Features of Correlation Coefficient n Unit free n Ranges between – 1 and 1 n n n The closer to – 1, the stronger the negative linear relationship The closer to 1, the stronger the positive linear relationship The closer to 0, the weaker any positive linear relationship

Scatter Plots of Data with Various Correlation Coefficients Y Y r = -1 X Y r = -. 6 Y X r=0 Y r =. 6 X r=1 X X

Chapter Summary n Described measures of central tendency n Mean, median, mode, midrange n Discussed quartile n Described measure of variation n n Illustrated shape of distribution n n Range, interquartile range, variance and standard deviation, coefficient of variation Symmetric, Skewed Discussed correlation coefficient

Stem-n-leaf plot n n n A class took a test. The students' got the following scores. 94 85 77 100 85 95 98 95 First let us draw the stem and leaf plot This makes it easy to see that the mode, the most common score is an 85 since there are three of those scores and all of the other scores have frequencies of either one or tow. It will also make it easier to rank the scores

Stem-n-leaf n This will make it easier to find the median and the quartiles. There as many scores above the median as below. Since there are ten scores, and ten is an even number, we can divide the scores into two equal groups with no scores left over. To find the median, we divide the scores up into the upper five and the lower five.

Box Plot n n n n The five-number summary is an abbreviated way to describe a sample. The five number summary is a list of the following numbers: Minimum First (Lower) Quartile, Median, Third (Upper) Quartile, Maximum The five number summary leads to a graphical representation of a distribution called the boxplot. Boxplots are ideal for comparing two nearly-continuous variables. To draw a boxplot (see the example in the figure below), follow these simple steps: The ends of the box (hinges) are at the quartiles, so that the length of the box is the.

Box plots n n n The median is marked by a line within the box. The two vertical lines (called whiskers) outside the box extend to the smallest and largest observations within of the quartiles. Observations that fall outside of are called extreme outliers and are marked, for example, with an open circle. Observations between and are called mild outliers and are distinguished by a different mark, e. g. , a closed circle.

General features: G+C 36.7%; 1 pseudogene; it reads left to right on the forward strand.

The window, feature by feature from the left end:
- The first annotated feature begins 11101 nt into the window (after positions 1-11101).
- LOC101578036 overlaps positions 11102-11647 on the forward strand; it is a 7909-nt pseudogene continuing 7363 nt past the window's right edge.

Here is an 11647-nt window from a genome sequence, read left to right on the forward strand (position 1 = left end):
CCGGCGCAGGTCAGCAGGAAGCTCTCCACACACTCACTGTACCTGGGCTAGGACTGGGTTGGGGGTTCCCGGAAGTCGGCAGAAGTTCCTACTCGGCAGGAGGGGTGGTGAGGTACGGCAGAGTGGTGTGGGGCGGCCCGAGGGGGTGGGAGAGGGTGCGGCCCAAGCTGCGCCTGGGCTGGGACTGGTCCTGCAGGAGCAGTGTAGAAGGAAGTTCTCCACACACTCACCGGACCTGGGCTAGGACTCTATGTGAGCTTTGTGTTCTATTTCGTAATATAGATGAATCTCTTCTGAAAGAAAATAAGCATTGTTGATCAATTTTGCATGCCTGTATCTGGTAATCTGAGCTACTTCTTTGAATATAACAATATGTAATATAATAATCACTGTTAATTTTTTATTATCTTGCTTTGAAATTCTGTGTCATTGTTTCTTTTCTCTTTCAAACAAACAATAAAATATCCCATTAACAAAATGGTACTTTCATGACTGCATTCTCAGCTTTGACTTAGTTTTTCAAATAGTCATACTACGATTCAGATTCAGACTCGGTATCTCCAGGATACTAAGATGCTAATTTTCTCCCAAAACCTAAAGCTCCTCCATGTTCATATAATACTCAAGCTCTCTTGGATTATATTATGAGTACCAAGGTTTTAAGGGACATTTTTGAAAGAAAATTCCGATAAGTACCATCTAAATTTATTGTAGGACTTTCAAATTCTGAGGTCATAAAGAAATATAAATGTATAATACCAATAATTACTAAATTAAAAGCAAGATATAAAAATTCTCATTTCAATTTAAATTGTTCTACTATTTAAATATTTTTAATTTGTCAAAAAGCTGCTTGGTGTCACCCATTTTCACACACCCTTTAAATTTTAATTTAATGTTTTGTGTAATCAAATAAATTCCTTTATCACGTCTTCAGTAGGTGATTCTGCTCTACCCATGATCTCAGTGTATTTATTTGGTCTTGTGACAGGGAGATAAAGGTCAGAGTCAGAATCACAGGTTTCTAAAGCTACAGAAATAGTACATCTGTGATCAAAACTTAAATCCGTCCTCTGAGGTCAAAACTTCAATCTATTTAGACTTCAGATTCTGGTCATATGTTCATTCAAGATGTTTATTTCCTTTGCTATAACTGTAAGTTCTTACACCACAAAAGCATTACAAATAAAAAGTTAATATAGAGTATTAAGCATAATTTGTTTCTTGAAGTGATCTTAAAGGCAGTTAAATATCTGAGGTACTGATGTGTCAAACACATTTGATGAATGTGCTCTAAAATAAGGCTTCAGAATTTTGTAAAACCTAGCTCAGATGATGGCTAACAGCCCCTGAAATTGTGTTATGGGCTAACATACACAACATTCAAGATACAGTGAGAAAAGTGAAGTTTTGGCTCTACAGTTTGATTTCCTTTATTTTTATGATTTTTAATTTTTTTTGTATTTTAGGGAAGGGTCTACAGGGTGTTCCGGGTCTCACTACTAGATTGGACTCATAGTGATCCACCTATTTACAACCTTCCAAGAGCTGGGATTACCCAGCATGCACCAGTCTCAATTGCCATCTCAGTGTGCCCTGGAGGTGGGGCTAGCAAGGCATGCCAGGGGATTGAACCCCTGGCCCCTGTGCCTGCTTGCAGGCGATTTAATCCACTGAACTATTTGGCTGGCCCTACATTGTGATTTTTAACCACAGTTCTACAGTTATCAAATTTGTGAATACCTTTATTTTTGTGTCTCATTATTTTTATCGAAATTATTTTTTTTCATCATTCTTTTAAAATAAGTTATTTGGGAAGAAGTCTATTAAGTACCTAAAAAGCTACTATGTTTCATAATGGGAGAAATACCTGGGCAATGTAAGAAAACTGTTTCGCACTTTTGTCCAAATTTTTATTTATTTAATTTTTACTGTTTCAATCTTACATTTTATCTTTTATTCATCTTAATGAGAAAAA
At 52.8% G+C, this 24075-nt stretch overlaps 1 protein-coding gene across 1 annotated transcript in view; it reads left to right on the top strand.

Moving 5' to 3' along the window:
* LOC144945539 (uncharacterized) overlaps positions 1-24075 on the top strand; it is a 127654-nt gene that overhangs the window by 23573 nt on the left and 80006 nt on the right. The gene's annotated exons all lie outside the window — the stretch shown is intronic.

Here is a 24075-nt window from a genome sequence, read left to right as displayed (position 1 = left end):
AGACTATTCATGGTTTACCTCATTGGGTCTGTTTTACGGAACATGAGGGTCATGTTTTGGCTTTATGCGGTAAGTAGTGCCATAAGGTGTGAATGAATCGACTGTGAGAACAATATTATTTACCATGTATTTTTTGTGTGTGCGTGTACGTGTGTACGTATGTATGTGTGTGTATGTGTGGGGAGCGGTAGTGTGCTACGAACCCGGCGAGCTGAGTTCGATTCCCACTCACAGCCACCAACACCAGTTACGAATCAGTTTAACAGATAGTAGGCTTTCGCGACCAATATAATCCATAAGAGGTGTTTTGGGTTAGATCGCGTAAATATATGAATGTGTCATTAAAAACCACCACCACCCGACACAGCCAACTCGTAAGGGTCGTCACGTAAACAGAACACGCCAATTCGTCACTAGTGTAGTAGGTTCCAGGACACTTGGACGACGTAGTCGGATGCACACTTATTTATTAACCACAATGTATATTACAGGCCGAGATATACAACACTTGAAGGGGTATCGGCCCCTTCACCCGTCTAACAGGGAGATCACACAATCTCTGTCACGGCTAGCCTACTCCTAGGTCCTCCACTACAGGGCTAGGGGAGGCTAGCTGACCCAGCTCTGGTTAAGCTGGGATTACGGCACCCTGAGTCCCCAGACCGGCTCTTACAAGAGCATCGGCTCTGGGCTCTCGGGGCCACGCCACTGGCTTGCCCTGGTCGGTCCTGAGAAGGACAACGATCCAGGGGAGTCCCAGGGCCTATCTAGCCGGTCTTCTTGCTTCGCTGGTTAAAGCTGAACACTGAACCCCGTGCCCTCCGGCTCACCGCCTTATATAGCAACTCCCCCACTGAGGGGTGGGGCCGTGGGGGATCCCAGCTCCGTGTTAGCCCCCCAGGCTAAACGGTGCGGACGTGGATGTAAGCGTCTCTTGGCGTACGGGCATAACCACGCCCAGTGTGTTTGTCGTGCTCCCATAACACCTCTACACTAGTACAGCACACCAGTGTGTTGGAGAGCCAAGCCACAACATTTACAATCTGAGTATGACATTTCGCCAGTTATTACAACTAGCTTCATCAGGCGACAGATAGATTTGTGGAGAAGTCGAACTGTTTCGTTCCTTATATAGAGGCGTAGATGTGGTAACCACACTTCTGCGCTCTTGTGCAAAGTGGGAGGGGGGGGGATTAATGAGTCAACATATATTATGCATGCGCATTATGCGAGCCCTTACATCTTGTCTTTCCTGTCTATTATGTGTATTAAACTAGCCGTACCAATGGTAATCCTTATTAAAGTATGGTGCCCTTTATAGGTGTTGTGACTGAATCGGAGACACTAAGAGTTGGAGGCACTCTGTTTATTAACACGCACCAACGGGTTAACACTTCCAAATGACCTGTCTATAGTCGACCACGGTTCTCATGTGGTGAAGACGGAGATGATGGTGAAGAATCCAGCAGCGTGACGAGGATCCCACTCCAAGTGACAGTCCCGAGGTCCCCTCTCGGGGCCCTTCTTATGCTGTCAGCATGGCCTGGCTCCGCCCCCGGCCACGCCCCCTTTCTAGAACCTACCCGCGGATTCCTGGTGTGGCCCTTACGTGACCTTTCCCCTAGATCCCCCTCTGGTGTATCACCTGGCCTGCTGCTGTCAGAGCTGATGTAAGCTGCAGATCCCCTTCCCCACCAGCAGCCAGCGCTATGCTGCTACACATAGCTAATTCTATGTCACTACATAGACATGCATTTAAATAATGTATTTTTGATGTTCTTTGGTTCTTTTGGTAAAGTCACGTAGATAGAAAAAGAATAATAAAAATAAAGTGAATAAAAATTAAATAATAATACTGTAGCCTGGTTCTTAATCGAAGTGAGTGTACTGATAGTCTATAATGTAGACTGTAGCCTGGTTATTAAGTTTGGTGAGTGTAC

Example of boxplot n n n The Density of Nitrogen - A Comparison of Two Samples Lord Raleigh was one of the earliest scientists to study the density of nitrogen. In his studies, he noticed something peculiar. The density of nitrogen produced from chemical compounds tended to be smaller than the density of nitrogen produced from the air However, he was working with fairly small samples, and the question is, was he correct in his conjecture? Lord Raleigh's measurements which first appeared in Proceedings, Royal Society (London, 55, 1894 pp. 340 -344) are produced below. The units are the mass of nitrogen filling a certain flask under specified pressure and temperature. 1. Calculate the summary statistics for each set of data. 2. Construct side-by-side box plots.

Chemical Atmospheric 2. 30143 2. 2989 2. 29816 2. 30182 2. 29869 2. 2994 2. 29849 2. 29889 2. 30074 2. 30054 2. 31017 2. 30986 2. 3101 2. 31024 2. 3101 2. 31028 2. 31163 2. 30956

Box Plot Atmospheric pressure has 9 observations and chemical pressure has 10 values. Use following five points to draw box plots and compare the two variables Max 2. 30182 2. 31163 Min 2. 29816 2. 30956 Q 1 2. 29874 2. 31001 Median 2. 29915 2. 3101 Q 3 2. 30069 2. 31024

- Slides: 29